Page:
The interesting things about this find is that it is the earliest evidence of extensive vascular plant colonisation and even at that early time the root and rhizome structures were already well adapted being up to a metre long and penetrating deeply into the soil that they had probably help to create. This may have been the earliest formation of extensive flood plains onto which other life forms such as worms and arthropods could then move. It is also significant in that it is rare for plant remains in soil to be preserved this well. Soils is biologically active and subject to rapid erosion, so plant remains tends not to survive.

Biologically this is interesting in that it shows how first plant, and then animal life could have colonised an otherwise barren land in stages, building and creating ecosystems as it did so.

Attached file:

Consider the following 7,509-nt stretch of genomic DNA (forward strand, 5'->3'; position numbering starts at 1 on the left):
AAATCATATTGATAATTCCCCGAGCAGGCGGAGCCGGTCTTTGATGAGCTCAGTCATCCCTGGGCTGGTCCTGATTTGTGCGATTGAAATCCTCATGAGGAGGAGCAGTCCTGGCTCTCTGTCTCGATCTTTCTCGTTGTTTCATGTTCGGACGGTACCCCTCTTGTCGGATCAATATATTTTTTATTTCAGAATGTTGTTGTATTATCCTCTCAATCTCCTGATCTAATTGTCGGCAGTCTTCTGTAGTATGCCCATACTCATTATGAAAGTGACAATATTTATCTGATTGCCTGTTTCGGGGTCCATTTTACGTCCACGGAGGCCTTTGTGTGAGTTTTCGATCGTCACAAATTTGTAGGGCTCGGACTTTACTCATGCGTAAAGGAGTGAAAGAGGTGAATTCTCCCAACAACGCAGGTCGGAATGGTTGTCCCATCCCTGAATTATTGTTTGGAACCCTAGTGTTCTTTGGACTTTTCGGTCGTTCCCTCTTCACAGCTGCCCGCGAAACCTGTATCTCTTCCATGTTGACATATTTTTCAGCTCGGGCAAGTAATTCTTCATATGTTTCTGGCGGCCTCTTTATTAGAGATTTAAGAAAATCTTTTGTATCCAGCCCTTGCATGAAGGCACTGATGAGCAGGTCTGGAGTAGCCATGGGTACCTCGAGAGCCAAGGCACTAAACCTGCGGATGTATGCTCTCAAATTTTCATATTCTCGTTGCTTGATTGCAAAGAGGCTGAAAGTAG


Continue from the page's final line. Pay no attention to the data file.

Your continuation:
Imagine the struggle a dedicated creationist fraud or ID hoxer is going to have explaining how this find fits in with the daft notion that everything was created as is in a few days! Why are there no worms in the soil, no bones of mammals, reptiles or birds, no tree roots or flowering plants, in fact, nothing at all apart from traces of this primitive clubmoss, exactly matching how scientists believe the land was colonised and the order of evolution of the plants we now see.

That's the things about evolutionary biology; newly-discovered facts like this always fit neatly into the scientific explanation like a hand into a glove, and they inevitably look completely out of sync with ancient creation myths based on the ignorant guesses of people who knew no better. This is why people who value truth and base their opinions on verifiable evidence don't agree with creationism.